By Hannah Simon | February 16th, 2011
Time for a confession: I am a sucker for acoustic folk music. I grew up listening to Bob Dylan, and a nice, full-sounding guitar brings back memories of summer evenings spent lying on my bed listening to “Don’t Think Twice, It’s Alright” on repeat. Justin Vernon and the talented Samuel Beam (better known as Iron & Wine) have a very special place in my heart that’s hard to replace… but after a few listens of Chris Bathgate’s Salt Year I can say without hesitation that he’s moving up in the ranks of my favorite folk artists.
We were lucky to get our paws on an early copy of Salt Year, which will be released on April 26. I was surprised to find out it’s actually Bathgate’s fourth full-length (um, what rock have I been hiding under?). According to a press release, the album comes after a period of personal tumult that he refers to as “The Salt Year,” explaining that the “songs are the battle cry for that time.”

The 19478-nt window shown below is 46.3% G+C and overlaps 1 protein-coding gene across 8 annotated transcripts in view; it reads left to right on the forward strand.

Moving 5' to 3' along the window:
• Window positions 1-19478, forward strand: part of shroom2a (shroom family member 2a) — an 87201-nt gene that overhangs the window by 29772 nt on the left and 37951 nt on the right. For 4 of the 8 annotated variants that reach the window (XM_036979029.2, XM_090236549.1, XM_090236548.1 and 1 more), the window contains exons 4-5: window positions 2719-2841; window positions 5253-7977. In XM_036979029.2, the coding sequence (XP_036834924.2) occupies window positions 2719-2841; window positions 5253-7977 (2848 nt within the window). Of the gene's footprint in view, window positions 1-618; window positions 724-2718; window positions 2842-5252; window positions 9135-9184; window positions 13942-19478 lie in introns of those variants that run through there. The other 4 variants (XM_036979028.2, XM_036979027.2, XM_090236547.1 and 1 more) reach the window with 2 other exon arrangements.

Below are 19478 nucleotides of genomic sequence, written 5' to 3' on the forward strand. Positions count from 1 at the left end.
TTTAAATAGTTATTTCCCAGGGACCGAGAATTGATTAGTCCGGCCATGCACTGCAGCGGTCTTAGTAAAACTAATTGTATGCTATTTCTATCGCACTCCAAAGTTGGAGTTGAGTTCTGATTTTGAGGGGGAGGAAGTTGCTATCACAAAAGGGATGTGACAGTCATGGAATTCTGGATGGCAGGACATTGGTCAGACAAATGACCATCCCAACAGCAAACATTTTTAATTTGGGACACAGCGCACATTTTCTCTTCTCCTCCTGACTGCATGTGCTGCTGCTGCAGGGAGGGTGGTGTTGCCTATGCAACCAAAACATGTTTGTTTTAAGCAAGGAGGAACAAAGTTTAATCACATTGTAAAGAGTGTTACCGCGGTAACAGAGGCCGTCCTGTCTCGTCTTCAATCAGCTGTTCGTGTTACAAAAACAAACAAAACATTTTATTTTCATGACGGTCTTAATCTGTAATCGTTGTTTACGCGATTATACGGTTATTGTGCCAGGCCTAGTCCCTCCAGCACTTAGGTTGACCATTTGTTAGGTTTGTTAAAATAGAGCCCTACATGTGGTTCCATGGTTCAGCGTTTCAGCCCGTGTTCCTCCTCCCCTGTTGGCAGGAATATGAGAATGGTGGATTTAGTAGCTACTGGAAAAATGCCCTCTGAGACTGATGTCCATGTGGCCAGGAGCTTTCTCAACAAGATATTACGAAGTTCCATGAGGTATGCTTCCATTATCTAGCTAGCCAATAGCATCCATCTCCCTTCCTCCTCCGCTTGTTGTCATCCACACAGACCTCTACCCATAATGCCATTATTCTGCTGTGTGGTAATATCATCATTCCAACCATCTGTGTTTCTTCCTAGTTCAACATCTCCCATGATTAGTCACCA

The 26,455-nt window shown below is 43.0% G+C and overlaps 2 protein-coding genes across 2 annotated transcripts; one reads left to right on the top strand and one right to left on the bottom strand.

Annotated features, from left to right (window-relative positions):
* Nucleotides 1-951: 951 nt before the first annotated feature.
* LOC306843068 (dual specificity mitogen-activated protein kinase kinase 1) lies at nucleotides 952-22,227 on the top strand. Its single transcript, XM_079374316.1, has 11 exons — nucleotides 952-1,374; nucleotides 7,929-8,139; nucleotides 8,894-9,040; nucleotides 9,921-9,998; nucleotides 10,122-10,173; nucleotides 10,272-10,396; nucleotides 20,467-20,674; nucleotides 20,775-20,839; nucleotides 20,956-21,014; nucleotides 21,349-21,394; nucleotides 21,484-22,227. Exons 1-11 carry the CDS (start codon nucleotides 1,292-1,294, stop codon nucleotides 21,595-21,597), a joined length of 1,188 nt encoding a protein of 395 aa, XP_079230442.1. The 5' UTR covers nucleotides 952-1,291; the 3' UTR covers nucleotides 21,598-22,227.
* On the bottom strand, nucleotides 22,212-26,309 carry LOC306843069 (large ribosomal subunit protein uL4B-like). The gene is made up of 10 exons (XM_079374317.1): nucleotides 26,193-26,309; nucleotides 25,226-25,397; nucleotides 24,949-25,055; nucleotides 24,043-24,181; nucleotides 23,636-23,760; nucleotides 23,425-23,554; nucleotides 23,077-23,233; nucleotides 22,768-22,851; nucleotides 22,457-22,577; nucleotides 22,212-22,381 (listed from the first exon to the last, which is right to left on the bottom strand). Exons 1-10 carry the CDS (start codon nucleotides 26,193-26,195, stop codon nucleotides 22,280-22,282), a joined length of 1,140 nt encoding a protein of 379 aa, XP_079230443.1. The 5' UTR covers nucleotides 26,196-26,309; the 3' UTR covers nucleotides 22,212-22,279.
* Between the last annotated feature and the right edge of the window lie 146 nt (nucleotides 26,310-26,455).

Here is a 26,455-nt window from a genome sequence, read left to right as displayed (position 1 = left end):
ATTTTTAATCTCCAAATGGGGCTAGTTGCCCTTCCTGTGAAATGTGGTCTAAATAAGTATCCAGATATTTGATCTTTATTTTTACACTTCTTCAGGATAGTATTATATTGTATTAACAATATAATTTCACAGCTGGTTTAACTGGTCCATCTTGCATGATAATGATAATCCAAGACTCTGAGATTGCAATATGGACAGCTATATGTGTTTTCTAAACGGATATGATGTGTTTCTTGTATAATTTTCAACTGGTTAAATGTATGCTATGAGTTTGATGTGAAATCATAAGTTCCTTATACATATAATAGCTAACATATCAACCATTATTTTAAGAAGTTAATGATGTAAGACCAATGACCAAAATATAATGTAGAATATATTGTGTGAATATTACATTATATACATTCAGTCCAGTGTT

Whatever pain or misfortune Bathgate experienced, it shows only subtly in his music. On the 11 tracks, his voice is thick and rich, and while some of the songs are tainted with sadness, others are wonderfully uplifting. Some of the songs (like “In the City”) have an alt-country twang, which comes across as genuine rather than forced, while others are stripped down and feature Bathgate’s beautiful guitar plucking (“Poor Eliza” being one of my favorites).
You can download a free copy of the single “Salt Year” (featured here) on Bathgate’s website, but you’re just going to have to be patient and wait until April to experience this gorgeous folk album in its entirety!